ROADSIDE MEMORIALS – FRIEND OR FOE?
WORDS & PICS BY: TIMOTHY WILL
Given South Africa’s high fatality rate in motor vehicle collisions, more and more people are turning to improvised memorials to highlight the death of a loved one on any given particular stretch of road.
Roadside memorials are a familiar site to any road user in Southern Africa and the rest of the world. Although the practice of erecting a roadside memorial has been around for some time, it has recently brought on some controversy.
The form of roadside memorials may vary from a bunch of flowers, to a more permanent reminder such as a cross or a plaque, sometimes they are decorated with pictures, poems or trinkets, an example of this is seen alongside. For the people that erect a roadside memorial, the sites mark the spot where a loved one was last alive and is a place where they can make peace with the tragic event that has forever disrupted their lives. By erecting a memorial, it has been said that it helps with the grieving process and can provide comfort from an often unexpected violent and traumatic death of a loved one.
Flowers from families and friends are often placed at the scene within hours of receiving word as to what has happened. This is then usually followed by a more permanent structure for when family and friends wish to visit the scene so they may pay their final respects. For this event that has forever shattered a families’ life, the need to know where and when and how the accident occurred is of paramount importance. Some families who have lost a loved one, place flowers at the site annually, to help keep their memory alive. This serves as a reminder to other motorists and echoes to the ‘Lost but not forgotten’ memorials for those lost at war, as a result, these memorials create a strong emotional bond between the families and the crash site.
Another aspect for those who erect a roadside memorial is that it serves as a reminder of the dangers of driving and to draw attention to a particular bad section on the road and that they highlight the failings of the authorities in their quest for zero tolerance. On the flipside, those opposed to the erecting of such memorials would argue
that once the flowers have died and the site becomes neglected, they become an eyesore and a nuisance, further to this, there may be the situation where unnecessary rubbernecking and having to occasionally dodge grieving family
members who cross busy roadways in order to get to the memorial could pose a danger..
The global phenomenon of placing a memorial at a site of a fatal accident has spawned small industries
where in the US for example, a website will for $100, have a memorial delivered to your doorstep.
(www.roadsidememorials.com). Another one, perhaps somewhat more macabre, promises to have the
cross implanted into the ground within ½ hour or less of a fatal accident. (www.drivewithcare.com)
The flourishing of roadside memorials, particularly in the US, has led some states to introduce a form
of legislation to regulate the practice of erecting roadside memorials. Some states ban the erection of
memorials altogether whist others impose a one off fee for the erection of a memorial.
Local authorities are reluctant to tell people how and where to grieve, but have to act if the memorial
deems to be a nuisance or a potential hazard. In New Zealand, local authorities themselves erect small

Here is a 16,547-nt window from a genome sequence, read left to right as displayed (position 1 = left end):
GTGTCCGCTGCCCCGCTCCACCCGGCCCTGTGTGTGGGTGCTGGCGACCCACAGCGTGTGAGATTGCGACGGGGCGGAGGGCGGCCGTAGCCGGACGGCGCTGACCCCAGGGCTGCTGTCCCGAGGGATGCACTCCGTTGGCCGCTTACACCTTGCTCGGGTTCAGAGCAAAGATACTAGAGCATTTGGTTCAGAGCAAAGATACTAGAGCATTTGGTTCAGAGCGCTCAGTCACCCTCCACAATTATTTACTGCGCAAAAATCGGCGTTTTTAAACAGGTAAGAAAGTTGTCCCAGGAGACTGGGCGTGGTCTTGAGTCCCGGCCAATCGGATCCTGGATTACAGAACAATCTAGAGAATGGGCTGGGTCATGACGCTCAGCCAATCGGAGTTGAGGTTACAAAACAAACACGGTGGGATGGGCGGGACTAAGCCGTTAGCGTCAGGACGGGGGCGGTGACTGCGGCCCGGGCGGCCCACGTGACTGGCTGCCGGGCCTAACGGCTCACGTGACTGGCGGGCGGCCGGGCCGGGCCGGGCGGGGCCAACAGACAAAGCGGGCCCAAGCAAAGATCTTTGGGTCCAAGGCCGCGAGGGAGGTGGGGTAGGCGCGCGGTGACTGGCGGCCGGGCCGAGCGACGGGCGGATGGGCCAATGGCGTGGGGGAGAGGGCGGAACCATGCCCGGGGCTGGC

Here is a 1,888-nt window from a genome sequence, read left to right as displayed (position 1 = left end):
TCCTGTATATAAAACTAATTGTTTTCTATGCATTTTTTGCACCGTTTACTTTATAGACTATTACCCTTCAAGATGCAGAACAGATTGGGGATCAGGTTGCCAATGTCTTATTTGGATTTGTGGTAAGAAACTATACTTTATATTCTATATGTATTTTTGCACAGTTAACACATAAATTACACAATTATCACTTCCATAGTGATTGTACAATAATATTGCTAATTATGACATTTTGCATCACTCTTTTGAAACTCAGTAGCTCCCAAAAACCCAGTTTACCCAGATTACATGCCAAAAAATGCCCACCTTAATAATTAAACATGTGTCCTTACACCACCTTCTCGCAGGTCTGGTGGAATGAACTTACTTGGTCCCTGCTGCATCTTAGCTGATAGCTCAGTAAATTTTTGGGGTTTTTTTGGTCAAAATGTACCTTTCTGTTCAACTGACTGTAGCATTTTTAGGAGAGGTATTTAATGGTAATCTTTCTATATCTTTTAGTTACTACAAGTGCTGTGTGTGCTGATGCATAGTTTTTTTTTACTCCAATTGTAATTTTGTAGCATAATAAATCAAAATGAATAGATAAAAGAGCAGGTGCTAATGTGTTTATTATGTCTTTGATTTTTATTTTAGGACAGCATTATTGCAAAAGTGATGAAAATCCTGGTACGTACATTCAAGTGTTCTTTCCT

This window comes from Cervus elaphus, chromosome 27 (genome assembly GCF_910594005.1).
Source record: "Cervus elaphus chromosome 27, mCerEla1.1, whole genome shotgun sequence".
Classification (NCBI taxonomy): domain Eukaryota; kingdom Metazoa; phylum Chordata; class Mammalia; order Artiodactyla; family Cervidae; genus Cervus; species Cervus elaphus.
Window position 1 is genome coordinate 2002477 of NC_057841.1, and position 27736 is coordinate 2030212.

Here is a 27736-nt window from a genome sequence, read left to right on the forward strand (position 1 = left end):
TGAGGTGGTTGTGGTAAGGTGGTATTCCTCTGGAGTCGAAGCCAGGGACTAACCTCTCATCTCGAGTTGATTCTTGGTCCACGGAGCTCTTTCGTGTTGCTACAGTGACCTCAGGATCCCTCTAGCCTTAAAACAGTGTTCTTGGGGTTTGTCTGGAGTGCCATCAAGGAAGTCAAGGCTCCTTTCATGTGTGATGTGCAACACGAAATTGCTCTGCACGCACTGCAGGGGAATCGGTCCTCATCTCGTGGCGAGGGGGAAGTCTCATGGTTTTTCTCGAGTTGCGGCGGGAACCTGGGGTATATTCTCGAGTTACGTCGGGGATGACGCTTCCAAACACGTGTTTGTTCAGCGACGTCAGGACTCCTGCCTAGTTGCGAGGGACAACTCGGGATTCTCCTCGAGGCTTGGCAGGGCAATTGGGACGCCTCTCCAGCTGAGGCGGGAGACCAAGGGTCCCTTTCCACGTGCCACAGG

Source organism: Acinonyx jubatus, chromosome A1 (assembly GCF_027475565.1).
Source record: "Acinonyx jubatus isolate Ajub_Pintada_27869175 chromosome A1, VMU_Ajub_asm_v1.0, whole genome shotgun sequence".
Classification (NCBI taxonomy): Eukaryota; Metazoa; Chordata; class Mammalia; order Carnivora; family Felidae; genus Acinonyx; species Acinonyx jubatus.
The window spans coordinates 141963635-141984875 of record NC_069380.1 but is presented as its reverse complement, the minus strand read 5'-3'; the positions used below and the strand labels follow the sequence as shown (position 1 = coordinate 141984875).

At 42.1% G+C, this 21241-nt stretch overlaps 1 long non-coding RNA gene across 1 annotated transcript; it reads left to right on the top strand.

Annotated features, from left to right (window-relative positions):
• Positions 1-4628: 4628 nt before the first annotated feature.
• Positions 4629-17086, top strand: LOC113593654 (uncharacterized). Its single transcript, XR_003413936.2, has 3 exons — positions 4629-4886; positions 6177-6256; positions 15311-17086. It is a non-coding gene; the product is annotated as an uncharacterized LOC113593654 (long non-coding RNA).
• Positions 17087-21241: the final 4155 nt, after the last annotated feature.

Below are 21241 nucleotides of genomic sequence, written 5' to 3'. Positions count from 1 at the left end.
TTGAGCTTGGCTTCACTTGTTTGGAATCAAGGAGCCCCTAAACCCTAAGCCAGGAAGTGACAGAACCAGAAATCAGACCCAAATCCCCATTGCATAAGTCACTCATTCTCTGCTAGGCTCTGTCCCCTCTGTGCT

white crosses at the scenes of fatal accidents.
The US State of Delaware is taking an innovative approach to the problem by establishing a memorial
park which features a reflection pool and a wall featuring bricks with the inscriptions of the names of
the deceased. This is done in the hopes of discouraging roadside shrines. Other states allow roadside
memorials to be erected but after 3 months, they are removed.
Another approach which seems to satisfy the authorities and the grieving
families is for the family to pay the local authorities a once-off fee and a road
sign is erected warning the motorists not to drink and drive, or to buckle up,
as is seen alongside. With respect to South Africa, if Local Government
where to introduce legislation regulating the erection of roadside memorials,
the best way forward would be to allow the grieving families erect a
temporary memorial, but it is then to be removed after six months and be
replaced with permission and at the cost of the family for a more permanent
structure as shown in the examples. Initially this policy may not prove to be
popular as the removing of the memorials may be seen as somewhat heartless
When entering into a discussion to erect a memorial, the local authorities should
aim for a compromise with the bereaved family as this is usually an extreme
sensitive time for the families as they will be grieving. Over time this will go a long
way to keeping the erection of memorials in check, this will prevent any
unnecessary nuisance caused by memorials that have been erected in any dangerous
area or that have become neglected over time and have become an eyesore.
If the cross were to remain, it should be constructed of a breakable material such as
wood, that if a further accident occurred at the same location, that this would
prevent the cross itself becoming a danger. A death from the result of a memorial, either by it causing a
distraction, or by its physical contribution to injury could raise other issues such as, who could be held
I requested information for any policy for dealing with roadside memorials from both the South African
National Roads Agency (SANRA) and the Department of Transport (DOT), but the response from both
parties, have been mute on the subject.